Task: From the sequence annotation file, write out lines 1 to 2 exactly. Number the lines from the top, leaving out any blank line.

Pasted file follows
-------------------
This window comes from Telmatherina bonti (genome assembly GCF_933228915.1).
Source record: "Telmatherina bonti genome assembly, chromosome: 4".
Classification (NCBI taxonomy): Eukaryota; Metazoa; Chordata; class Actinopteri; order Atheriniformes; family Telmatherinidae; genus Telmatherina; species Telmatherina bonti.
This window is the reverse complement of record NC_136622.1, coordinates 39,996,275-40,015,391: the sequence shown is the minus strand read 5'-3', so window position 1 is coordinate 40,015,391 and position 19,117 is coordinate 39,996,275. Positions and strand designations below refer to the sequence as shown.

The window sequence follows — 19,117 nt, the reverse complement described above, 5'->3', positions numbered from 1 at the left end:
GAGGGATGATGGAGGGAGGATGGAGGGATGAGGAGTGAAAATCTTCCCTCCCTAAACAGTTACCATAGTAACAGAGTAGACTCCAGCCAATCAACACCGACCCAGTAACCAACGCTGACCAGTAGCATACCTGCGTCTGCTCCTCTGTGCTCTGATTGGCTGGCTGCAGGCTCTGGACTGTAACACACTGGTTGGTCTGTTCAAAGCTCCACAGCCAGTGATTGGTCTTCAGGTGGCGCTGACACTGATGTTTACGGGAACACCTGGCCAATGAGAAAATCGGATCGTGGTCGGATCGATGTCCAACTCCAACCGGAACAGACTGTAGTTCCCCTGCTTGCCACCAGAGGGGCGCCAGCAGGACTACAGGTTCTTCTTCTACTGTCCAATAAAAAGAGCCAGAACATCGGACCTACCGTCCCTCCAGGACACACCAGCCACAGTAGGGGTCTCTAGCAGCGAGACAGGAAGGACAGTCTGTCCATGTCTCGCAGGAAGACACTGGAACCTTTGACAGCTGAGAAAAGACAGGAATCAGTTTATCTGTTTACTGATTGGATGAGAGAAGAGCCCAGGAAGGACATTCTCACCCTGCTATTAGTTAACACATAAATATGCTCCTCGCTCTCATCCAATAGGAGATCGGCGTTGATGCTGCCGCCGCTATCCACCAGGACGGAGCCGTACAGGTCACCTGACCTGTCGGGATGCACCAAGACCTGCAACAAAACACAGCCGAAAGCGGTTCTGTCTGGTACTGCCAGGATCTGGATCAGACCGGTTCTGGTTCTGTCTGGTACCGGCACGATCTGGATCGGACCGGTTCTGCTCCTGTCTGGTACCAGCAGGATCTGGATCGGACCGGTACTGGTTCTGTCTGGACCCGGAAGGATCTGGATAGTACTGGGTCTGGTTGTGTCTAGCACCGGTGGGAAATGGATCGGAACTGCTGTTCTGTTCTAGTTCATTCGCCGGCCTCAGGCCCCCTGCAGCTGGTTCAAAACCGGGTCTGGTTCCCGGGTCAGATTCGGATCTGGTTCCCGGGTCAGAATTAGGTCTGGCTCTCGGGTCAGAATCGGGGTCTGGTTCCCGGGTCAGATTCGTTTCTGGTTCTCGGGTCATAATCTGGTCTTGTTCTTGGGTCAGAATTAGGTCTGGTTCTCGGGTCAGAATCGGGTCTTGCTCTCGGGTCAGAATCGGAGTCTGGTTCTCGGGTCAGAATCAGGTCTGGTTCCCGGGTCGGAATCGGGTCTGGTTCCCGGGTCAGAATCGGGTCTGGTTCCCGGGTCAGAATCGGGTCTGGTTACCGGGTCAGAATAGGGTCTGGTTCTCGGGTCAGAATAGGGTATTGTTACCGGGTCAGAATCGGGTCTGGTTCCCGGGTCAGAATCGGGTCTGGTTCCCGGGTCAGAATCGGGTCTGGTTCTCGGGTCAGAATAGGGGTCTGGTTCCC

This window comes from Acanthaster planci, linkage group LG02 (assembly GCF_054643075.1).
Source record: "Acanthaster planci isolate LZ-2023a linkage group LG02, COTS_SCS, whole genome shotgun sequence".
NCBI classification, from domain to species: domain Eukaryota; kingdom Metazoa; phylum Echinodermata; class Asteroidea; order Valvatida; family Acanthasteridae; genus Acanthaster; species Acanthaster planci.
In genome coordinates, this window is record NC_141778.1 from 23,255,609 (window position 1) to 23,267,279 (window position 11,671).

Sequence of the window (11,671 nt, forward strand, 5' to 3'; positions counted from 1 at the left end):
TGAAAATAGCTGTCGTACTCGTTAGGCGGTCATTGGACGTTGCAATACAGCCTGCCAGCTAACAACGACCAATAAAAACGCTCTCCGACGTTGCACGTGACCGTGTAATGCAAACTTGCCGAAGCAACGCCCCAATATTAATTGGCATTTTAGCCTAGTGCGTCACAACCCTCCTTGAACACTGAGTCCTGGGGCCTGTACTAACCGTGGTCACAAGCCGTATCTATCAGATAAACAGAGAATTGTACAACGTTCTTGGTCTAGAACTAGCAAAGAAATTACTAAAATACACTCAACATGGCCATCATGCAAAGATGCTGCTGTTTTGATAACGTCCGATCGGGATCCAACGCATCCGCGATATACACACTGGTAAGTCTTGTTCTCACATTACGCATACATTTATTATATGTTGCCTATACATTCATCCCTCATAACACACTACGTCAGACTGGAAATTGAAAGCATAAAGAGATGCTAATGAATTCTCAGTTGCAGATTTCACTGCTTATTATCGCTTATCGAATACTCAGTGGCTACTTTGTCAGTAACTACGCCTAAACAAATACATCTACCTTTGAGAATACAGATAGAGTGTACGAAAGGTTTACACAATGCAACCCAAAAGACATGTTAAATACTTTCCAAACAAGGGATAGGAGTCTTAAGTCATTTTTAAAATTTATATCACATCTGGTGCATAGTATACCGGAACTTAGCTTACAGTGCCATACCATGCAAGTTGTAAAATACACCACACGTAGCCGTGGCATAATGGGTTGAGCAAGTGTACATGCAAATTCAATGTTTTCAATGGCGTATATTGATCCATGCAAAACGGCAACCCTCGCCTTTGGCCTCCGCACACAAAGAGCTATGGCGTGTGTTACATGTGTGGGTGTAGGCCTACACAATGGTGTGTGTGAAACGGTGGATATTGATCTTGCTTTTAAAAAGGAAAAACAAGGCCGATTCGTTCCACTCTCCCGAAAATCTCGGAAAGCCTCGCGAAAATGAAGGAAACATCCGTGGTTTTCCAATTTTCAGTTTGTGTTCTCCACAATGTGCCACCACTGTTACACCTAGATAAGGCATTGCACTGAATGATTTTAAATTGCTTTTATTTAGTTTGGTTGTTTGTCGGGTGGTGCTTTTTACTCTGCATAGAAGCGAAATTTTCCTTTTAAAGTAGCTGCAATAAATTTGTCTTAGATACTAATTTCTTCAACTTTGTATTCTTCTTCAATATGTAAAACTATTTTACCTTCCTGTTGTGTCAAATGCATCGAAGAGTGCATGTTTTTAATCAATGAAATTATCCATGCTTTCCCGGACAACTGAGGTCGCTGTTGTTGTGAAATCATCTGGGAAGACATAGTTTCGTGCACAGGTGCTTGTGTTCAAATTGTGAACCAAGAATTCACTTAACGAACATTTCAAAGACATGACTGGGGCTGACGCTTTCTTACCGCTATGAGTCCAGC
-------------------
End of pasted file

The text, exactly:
This window comes from Telmatherina bonti (genome assembly GCF_933228915.1).
Source record: "Telmatherina bonti genome assembly, chromosome: 4".